Throughout the 20th century and the early years of the 21st, the office was seen as a place to clock in, do your job, and clock out. A successful career was one that gave you a stable income and ensured your pension, regardless of whether you actually enjoyed the work. Your job didn’t need to be enriching, and you couldn’t care less where your boss stood on important political or social issues.
The new wave of people entering (or moving about) the workforce is different. Having found their lives turned upside down by the COVID-19 pandemic, many resigned from their jobs. Both recent college graduates and professionals with years of experience are now seeking more fulfilling work.
They want to devote their time to something bigger than themselves, something that will align with their values so they can feel good about the work they’re doing. These days, potential employees are vetting employers just as much as employers are doing it, and if they don’t feel there are shared beliefs, they won’t hesitate to look elsewhere.
The ball is in the court of prospective employees, but it doesn’t mean that business owners should be intimidated by the paradigm shift. Passion is palpable. With the right outlook, this new normal could be a chance for employers to bring a human touch into their businesses and make their companies truly stand out. It’s actually a pretty amazing opportunity to hire people who genuinely care about the work they do.
How exactly can your business attract the types of workers who will give the job their all? For starters, you can consider the following points.
Be conscious of your partnerships
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Make sure that all of your suppliers, collaborators, partnerships, and sponsorships don’t go against your stated values and purpose. In the age of search engines, your records are more public than they have ever been, and people can easily confirm your honesty—or call your bluff. After all, you can talk the talk all you want, but prospective employees also need to know that you walk the walk. For example, if your company boasts about its commitment to the environment and sustainability, but it is evident going up the supply chain that you partner with one of these companies, it’s a huge red flag.
Welcome honest feedback
Keeping the lines of communication open between employees and management can only benefit your business. Create a safe environment for constructive criticism, send out surveys and polls, and open your meetings to let everyone’s voice be heard. Try different avenues for solving problems and handling conflict or differing opinions. The more involved your team feels, the more engaged with the work it’ll be.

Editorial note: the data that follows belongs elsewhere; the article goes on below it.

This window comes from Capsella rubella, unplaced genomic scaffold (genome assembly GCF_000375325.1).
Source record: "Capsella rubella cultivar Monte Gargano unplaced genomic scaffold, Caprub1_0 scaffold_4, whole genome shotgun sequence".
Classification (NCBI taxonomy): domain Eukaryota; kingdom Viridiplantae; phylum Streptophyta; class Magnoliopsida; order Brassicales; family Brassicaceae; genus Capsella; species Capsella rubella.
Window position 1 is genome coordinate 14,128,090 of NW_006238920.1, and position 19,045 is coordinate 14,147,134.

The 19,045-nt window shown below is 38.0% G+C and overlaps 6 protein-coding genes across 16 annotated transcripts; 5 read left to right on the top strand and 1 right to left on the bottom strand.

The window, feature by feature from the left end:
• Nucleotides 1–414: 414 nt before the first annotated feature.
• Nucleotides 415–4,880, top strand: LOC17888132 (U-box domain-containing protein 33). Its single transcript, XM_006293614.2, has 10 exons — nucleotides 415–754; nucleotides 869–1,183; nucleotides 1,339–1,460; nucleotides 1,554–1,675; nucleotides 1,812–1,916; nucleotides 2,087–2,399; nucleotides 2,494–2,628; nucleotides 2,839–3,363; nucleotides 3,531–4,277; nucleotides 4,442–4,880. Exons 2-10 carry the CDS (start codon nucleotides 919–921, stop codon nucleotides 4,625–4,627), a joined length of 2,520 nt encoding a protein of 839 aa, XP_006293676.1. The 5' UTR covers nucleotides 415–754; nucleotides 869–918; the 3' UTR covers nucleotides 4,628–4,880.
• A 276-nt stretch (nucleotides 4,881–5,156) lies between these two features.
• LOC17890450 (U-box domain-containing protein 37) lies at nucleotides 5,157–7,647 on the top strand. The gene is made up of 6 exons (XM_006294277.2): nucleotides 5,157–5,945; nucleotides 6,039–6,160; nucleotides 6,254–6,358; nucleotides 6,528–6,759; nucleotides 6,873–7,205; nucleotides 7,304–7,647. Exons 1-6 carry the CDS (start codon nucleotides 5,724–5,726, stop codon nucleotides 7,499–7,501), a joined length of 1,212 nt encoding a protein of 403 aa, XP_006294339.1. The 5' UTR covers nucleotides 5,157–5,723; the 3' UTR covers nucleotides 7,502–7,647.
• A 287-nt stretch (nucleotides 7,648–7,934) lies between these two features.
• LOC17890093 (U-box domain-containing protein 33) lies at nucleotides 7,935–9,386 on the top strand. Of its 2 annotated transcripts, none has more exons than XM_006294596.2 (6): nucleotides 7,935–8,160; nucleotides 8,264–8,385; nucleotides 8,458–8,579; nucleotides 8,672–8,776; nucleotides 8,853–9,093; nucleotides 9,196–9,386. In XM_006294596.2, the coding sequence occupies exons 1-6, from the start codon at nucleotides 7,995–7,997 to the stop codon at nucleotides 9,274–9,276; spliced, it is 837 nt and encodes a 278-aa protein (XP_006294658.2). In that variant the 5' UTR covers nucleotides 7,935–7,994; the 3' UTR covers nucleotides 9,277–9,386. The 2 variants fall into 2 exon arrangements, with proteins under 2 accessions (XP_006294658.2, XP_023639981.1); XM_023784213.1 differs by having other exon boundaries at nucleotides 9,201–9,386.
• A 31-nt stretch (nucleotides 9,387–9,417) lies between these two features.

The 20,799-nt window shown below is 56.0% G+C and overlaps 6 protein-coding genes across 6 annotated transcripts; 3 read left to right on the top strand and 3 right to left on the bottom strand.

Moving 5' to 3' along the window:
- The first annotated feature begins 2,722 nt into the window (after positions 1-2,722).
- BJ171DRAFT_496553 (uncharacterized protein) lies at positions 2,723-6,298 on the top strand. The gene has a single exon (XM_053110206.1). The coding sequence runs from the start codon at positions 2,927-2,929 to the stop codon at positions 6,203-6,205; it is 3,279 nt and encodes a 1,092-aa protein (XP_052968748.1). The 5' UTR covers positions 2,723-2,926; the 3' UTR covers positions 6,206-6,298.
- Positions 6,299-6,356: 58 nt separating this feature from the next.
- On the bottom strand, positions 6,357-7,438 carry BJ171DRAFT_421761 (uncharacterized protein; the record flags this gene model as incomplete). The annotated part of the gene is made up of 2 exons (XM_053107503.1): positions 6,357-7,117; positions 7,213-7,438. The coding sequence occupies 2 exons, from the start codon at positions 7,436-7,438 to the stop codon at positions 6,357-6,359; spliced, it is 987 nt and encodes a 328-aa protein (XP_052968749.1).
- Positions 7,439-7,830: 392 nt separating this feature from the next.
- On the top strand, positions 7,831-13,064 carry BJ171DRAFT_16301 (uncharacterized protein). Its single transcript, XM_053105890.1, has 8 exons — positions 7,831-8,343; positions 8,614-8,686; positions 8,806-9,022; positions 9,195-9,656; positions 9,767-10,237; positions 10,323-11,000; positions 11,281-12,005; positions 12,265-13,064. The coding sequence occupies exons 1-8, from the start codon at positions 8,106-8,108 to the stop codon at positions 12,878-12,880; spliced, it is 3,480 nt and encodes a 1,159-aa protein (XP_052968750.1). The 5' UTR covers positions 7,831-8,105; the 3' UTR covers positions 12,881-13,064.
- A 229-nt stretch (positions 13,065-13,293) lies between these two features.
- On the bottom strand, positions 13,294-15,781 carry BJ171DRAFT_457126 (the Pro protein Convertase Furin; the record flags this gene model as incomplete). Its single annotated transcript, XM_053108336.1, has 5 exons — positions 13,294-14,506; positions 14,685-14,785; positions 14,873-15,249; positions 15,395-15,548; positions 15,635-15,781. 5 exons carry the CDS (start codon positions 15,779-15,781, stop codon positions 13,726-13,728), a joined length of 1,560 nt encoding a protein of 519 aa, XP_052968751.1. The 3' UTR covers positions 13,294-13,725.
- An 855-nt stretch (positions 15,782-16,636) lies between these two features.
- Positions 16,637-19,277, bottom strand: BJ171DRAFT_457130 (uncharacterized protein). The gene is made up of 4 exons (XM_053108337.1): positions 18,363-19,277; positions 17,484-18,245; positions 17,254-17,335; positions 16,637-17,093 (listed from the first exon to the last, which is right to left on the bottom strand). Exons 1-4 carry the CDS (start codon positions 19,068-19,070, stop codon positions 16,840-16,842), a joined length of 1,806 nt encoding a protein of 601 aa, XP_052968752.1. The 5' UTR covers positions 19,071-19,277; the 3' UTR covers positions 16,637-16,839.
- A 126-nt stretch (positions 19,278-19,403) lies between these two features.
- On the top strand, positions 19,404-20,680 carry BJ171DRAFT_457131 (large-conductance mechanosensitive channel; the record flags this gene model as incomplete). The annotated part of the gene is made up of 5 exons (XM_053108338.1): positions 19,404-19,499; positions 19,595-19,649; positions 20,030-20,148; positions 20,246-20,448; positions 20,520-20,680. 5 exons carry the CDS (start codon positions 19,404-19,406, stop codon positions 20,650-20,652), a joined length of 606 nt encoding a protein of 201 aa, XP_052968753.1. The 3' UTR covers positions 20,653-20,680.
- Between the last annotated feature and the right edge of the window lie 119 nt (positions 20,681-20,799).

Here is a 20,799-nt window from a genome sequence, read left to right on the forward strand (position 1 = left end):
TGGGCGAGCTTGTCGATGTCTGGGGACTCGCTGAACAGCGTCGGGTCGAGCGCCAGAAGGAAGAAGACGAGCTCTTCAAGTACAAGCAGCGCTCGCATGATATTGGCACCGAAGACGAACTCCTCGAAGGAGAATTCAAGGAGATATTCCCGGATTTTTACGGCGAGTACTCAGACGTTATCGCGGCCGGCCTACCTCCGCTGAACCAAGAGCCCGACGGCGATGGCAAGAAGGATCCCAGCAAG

Keep your messaging clear and consistent
The era of bland mission statements is long gone. Now, you need a detailed purpose statement, and you need to take a stand and stick to your convictions. People want to see that you can follow through, and if you are wishy-washy about where your company stands on an important issue, it could alienate many employees who would have been a great fit for your team. If you state your values loud and clear across social media platforms, press releases, and your own website, people will remember you and be more likely to fill out an application.
Be fair and ethical in your labor practices
This is a big one. During the Great Resignation, one of the main reasons why people quit their jobs was because they were not being treated fairly. In fact, according to a Pew Research Center survey, feeling disrespected at work was the number three reason behind the Great Resignation. People want to be reasonably compensated for their time and efforts and to feel like their bosses see them as human beings rather than worker bees with no life to speak of outside of the office or factory. Flexible work, salaries commensurate with experience (no low-balling here), and adherence to an established set of ethical practices will take you far, both in terms of productivity and employee retention.
There are thousands of qualified people out there right now who are looking for the perfect fit, and they can afford to be picky. You can use the advice above to put your best foot forward and entice the right kind of employees to bolster your team. Remember: The more you commit to your purpose, the more people will commit to you.